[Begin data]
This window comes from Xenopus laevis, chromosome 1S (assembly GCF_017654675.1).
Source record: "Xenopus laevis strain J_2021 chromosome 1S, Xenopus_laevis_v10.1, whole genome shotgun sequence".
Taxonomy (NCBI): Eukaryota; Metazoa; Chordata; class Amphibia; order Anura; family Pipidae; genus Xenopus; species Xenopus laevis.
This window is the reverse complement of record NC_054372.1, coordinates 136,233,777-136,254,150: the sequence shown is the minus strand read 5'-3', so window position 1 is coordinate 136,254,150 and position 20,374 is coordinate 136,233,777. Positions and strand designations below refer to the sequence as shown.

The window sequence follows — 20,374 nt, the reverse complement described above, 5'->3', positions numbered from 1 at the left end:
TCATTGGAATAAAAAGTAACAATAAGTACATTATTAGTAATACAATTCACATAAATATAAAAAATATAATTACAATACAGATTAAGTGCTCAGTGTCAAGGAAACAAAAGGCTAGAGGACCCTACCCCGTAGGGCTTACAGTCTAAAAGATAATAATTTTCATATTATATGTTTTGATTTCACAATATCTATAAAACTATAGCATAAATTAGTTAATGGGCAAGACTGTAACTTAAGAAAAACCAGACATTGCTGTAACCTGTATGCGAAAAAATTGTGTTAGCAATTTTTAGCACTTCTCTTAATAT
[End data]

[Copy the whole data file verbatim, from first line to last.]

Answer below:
This window comes from Xenopus laevis, chromosome 1S (assembly GCF_017654675.1).
Source record: "Xenopus laevis strain J_2021 chromosome 1S, Xenopus_laevis_v10.1, whole genome shotgun sequence".
Taxonomy (NCBI): Eukaryota; Metazoa; Chordata; class Amphibia; order Anura; family Pipidae; genus Xenopus; species Xenopus laevis.
This window is the reverse complement of record NC_054372.1, coordinates 136,233,777-136,254,150: the sequence shown is the minus strand read 5'-3', so window position 1 is coordinate 136,254,150 and position 20,374 is coordinate 136,233,777. Positions and strand designations below refer to the sequence as shown.

The window sequence follows — 20,374 nt, the reverse complement described above, 5'->3', positions numbered from 1 at the left end:
TCATTGGAATAAAAAGTAACAATAAGTACATTATTAGTAATACAATTCACATAAATATAAAAAATATAATTACAATACAGATTAAGTGCTCAGTGTCAAGGAAACAAAAGGCTAGAGGACCCTACCCCGTAGGGCTTACAGTCTAAAAGATAATAATTTTCATATTATATGTTTTGATTTCACAATATCTATAAAACTATAGCATAAATTAGTTAATGGGCAAGACTGTAACTTAAGAAAAACCAGACATTGCTGTAACCTGTATGCGAAAAAATTGTGTTAGCAATTTTTAGCACTTCTCTTAATAT